What is smuggling?
Smuggling typically refers to the act of transporting some object into or out of a location in a way that is against the laws of that location. There are a number of different ways in which this action can occur, and many different products that are liable to be smuggled from one location to another. A great deal of this activity occurs in the form of objects that are illegal in a particular country or region being secretly brought into that area. Smuggling is also often done to surpass any taxes or legal conditions placed on the import or export of various items.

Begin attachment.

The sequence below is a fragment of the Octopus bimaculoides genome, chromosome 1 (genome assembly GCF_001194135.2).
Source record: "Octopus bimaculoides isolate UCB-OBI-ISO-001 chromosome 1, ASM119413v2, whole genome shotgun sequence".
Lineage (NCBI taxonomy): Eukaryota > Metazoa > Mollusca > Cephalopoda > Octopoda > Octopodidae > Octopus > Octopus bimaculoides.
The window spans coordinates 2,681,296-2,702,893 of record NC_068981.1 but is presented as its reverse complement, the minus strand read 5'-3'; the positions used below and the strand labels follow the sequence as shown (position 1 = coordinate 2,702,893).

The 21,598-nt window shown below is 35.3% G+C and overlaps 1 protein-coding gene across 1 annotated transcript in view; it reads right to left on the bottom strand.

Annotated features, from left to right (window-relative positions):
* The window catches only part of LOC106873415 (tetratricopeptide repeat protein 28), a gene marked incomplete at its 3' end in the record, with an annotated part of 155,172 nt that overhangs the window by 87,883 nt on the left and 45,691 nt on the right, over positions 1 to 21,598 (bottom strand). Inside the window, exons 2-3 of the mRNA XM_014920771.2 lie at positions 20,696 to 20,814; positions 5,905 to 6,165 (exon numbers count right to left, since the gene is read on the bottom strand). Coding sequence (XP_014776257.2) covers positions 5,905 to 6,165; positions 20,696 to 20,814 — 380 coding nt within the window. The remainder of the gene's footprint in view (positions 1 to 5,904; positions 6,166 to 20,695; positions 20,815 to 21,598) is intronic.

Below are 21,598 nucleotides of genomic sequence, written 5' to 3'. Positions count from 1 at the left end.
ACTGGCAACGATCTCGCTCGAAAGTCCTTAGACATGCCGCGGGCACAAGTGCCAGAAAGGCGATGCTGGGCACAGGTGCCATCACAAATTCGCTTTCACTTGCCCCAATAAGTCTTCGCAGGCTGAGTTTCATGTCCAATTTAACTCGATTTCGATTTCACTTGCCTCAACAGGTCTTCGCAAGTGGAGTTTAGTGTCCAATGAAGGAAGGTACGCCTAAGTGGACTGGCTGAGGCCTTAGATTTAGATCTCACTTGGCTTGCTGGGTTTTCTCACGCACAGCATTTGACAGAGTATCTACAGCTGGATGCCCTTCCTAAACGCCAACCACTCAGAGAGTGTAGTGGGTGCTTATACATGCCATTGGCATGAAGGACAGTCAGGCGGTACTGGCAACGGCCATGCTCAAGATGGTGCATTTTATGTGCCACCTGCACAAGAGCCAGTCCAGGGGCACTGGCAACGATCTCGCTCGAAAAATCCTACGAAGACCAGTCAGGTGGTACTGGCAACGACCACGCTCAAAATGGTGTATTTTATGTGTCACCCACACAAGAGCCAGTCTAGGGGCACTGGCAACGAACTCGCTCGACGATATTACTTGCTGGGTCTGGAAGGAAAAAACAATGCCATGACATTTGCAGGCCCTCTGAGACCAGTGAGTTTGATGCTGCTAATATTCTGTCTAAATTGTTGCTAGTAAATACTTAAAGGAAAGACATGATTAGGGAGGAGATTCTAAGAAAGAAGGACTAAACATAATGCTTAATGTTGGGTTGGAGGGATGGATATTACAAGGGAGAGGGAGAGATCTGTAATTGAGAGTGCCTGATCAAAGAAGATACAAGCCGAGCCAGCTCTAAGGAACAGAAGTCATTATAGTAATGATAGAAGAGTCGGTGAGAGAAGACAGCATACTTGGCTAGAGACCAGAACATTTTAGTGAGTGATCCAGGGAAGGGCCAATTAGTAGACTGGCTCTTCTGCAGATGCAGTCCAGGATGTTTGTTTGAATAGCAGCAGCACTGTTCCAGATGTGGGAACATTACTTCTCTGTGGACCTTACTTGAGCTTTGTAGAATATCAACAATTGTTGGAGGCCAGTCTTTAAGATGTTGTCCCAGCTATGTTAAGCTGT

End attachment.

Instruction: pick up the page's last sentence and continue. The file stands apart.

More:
Smuggling may be counted among the oldest forms of deviance. Legislation on smuggling dates back to at least 14th-century England, when the Statute of Treasons of 1351 made it a crime to import counterfeit money. From then on, smuggling laws were gradually expanded to cover many other goods. Economic and political realities have historically influenced the control of smuggling. Free-market economists, such as Adam Smith, were against any form of state control on the burgeoning capitalist economy and approved of smugglers as rational free-market entrepreneurs. However, the legal reality was such that strict laws and harsh penalties were proclaimed against smugglers. Clearly betraying the strong economic motives of national states in seeking revenues, the typical punishment for smuggling was that the smuggled goods were liable to forfeiture and a fine was imposed on the smuggler. Also relevant from the historical viewpoint is that penalties were not only harsh, but also ineffective, as smuggling was practiced widely.
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